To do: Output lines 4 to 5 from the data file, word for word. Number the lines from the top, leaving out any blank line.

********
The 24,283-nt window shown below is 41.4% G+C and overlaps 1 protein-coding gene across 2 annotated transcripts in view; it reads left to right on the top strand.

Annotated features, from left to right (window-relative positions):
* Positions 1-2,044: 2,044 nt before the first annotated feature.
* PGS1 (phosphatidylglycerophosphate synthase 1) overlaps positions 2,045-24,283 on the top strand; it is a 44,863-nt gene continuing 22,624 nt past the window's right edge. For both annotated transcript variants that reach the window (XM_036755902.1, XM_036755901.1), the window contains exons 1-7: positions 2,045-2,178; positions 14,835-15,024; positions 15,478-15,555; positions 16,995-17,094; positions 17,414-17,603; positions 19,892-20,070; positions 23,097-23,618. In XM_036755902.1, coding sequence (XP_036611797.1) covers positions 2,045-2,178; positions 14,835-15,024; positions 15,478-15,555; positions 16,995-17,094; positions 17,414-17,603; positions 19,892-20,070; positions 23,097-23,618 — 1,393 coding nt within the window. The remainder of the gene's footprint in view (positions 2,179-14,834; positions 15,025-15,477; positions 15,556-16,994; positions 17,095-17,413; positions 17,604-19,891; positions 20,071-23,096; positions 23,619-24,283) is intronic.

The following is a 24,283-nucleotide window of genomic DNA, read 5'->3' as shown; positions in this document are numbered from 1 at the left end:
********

* PGS1 (phosphatidylglycerophosphate synthase 1) overlaps positions 2,045-24,283 on the top strand; it is a 44,863-nt gene continuing 22,624 nt past the window's right edge. For both annotated transcript variants that reach the window (XM_036755902.1, XM_036755901.1), the window contains exons 1-7: positions 2,045-2,178; positions 14,835-15,024; positions 15,478-15,555; positions 16,995-17,094; positions 17,414-17,603; positions 19,892-20,070; positions 23,097-23,618. In XM_036755902.1, coding sequence (XP_036611797.1) covers positions 2,045-2,178; positions 14,835-15,024; positions 15,478-15,555; positions 16,995-17,094; positions 17,414-17,603; positions 19,892-20,070; positions 23,097-23,618 — 1,393 coding nt within the window. The remainder of the gene's footprint in view (positions 2,179-14,834; positions 15,025-15,477; positions 15,556-16,994; positions 17,095-17,413; positions 17,604-19,891; positions 20,071-23,096; positions 23,619-24,283) is intronic.

The following is a 24,283-nucleotide window of genomic DNA, read 5'->3' as shown; positions in this document are numbered from 1 at the left end: